In general, tree search is a fairly brute-force-ish way of evaluating a position even though there is a lot of complex theory behind optimizing this kind algorithm. Most chess engines today are therefore “dumb” tools. You give it a position and it evaluates it. When Grandmasters use it for preparation, there’s always a human in the loop to tell the engine what positions it needs to evaluate and to tell it when it should stop evaluating. A next step in development of chess engines is the inclusion of Artificial Intelligence (AI). As we saw in AlphaGo vs Lee Sedol, inclusion of AI in board game engines significantly increases its strength and utility. AI will allow players to use engines for a specific purposes. For example, we can study how a specific opponent reacts to certain positions, what their tendencies are and generate a strategy specifically for that opponent by feeding the engine all the games the opponent has ever played. At a high level we can learn from patterns in positions and correlate them to outcomes of games given the strength of each player. With the inclusion of these new technologies and increased strength of engines there is no doubt that the landscape of competitive chess will change.


Today’s strongest engines do not parallelize well or not at all across multiple nodes because of the current state parallel tree search algorithms. Some attempts are been made to parallelize over multiple nodes using distributed process algorithms, but these versions are not being used extensively in the chess community. So, the approach today would be to analyze different positions on different instances of the chess engine using a human in the loop. The single-node limitation of many chess engines makes it such that large multi-core SMP machines can significantly outperform, say, a number of laptops networked together.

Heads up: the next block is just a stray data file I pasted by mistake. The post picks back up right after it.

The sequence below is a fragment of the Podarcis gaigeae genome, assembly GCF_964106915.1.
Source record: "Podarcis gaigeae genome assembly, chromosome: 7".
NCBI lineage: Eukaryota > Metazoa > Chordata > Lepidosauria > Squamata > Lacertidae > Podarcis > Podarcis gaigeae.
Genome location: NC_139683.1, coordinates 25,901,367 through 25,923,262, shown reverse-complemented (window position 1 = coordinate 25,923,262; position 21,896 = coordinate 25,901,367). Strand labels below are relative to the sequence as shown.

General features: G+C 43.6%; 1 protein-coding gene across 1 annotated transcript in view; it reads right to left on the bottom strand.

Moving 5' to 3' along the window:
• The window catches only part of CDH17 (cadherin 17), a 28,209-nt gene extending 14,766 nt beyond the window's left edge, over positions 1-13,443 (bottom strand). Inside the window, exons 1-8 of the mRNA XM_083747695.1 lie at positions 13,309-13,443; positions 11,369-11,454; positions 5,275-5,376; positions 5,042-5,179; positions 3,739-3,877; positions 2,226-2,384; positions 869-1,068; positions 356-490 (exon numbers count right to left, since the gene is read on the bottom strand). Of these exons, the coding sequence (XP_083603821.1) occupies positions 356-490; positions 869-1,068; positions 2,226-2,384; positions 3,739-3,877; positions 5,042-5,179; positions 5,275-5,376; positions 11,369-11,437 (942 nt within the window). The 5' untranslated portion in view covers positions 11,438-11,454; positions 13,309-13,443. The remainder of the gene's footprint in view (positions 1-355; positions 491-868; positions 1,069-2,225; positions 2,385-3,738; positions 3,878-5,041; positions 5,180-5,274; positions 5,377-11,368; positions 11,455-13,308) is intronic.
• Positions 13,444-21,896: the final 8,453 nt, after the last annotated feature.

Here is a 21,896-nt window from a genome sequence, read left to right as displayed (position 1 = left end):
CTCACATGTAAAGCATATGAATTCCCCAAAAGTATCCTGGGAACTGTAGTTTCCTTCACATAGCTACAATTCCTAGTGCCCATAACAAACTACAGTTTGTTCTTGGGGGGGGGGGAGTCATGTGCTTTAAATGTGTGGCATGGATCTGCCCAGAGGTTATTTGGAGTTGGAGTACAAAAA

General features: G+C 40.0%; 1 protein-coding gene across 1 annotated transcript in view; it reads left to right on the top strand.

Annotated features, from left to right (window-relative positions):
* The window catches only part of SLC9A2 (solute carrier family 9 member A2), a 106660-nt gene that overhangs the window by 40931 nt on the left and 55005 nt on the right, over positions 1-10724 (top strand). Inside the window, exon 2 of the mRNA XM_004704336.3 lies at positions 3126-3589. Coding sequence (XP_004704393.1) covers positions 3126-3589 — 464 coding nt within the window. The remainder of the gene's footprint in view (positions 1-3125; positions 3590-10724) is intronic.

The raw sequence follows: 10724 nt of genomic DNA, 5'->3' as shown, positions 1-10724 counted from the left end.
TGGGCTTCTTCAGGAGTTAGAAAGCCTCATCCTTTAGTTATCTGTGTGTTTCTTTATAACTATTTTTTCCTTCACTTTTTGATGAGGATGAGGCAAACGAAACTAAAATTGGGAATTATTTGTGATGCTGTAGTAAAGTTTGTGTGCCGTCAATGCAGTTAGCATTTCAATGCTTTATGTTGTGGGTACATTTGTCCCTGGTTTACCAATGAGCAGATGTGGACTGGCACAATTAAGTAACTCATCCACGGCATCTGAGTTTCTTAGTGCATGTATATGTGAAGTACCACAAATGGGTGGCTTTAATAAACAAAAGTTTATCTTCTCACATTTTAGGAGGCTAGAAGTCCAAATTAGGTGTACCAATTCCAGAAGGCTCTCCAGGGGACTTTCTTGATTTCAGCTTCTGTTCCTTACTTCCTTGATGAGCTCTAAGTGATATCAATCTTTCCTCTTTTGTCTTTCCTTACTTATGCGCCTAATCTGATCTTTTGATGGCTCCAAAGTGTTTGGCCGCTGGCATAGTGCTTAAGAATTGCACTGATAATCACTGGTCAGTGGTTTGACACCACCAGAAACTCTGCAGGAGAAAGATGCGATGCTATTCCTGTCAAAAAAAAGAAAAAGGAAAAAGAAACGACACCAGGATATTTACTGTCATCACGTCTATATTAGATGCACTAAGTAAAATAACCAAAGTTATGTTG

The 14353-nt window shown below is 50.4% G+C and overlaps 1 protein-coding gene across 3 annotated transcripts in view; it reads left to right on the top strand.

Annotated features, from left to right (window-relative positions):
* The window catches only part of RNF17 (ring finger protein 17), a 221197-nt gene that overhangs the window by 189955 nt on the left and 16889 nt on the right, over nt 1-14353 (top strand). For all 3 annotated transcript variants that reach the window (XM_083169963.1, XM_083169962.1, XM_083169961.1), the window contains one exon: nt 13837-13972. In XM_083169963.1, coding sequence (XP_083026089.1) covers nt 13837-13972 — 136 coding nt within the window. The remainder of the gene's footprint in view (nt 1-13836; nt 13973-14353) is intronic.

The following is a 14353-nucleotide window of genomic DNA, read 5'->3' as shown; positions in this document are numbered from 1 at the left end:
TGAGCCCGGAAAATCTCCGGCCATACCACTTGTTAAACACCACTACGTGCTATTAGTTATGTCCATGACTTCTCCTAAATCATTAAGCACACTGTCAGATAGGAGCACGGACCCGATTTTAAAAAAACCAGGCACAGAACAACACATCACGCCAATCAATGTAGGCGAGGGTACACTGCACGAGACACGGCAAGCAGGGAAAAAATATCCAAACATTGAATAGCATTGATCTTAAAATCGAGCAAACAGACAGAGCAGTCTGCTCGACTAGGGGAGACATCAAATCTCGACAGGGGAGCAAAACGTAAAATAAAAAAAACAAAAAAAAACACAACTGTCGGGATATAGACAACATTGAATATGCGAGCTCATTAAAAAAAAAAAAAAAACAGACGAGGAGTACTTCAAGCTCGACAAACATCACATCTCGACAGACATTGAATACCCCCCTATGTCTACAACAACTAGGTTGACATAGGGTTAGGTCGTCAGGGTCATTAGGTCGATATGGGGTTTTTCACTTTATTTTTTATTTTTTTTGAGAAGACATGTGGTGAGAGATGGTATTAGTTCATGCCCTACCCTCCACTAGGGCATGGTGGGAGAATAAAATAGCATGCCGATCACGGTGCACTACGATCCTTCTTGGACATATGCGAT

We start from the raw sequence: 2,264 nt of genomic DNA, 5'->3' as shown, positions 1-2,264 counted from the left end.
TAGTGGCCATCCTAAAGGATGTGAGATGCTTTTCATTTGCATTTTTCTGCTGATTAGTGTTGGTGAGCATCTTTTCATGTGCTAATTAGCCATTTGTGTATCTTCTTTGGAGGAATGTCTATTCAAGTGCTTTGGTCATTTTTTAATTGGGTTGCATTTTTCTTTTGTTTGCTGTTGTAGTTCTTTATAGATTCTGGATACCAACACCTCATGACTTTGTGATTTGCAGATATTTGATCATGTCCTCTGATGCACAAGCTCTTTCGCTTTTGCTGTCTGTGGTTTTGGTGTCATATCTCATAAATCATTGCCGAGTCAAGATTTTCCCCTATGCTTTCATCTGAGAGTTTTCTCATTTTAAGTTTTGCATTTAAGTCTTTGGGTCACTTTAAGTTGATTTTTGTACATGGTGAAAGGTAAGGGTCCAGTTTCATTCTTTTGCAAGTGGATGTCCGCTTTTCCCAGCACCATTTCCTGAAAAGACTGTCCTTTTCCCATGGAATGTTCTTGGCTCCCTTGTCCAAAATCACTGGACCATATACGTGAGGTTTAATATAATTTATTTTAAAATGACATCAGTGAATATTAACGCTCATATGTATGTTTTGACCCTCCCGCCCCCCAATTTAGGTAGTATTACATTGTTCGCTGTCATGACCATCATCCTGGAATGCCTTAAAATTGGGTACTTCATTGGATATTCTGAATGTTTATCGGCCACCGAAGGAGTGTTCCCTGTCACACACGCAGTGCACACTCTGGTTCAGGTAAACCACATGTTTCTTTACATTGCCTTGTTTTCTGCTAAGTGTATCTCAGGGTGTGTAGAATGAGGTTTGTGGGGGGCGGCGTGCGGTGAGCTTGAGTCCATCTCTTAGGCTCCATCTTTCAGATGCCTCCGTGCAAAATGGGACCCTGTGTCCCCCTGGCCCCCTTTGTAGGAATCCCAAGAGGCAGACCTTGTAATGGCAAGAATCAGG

With the single node limitations of chess engines, clusters can still be used to do many evaluations in parallel for analyses. Clusters can also be used in developing chess engine software. Simulating many games or positions is one of the only ways to make sure that changes in engine code actually make it stronger.


Rescale currently provides a framework for running UCI chess engines. It’s a bring-your-own engine setup. If you do not provide a chess engine, it will run Stockfish 7 by default.

Once you launch a job with the chess engine it will broadcast and listen on port 30000. You will need to set up an ssh tunnel to forward a local port to the analysis node port 30000. See the video below for a complete overview of how to run Stockfish on Rescale with the client Scid:

You can run any UCI engine. Make sure you name the engine executable “engine” and upload it as an input file. Rescale will automatically use the uploaded engine:

You can even run 2 engines against each other. If you wanted to run, say, Komodo against Stockfish. You would start two jobs on Rescale each running a different engine. Just make sure you forward a different local port to your second engine:

The key components of linking your UCI client to the engine running on Rescale are your SSH Tunnel and your raw connection to the engine using either netcat (nc) on Linux/MacOS or plink.exe on Windows.

ARMCHAIR CHESS QBThe transmission of live games with “live evaluation” on sites such as Chessbase or Chessbomb allows every chess enthusiast to be an armchair quarterback during tournaments such as the upcoming world championship. This year, take it a step further and do the analysis yourself using Chess Engines on Rescale.


  • Mulyanto Poort

    VP of HPC Mulyanto is responsible for application engineering at Rescale. Before joining Rescale, Mulyanto spent seven years as a software development and mechanical engineer at Mid-Michigan Research, LLC where he performed specialized research consulting for major engine manufacturing and automotive supplier companies. Mulyanto previously held a position as Research Specialist at Michigan State University, focusing on the development of custom data and image analysis tools. Mulyanto holds a B.S. and M.S. in Mechanical Engineering from Michigan State University.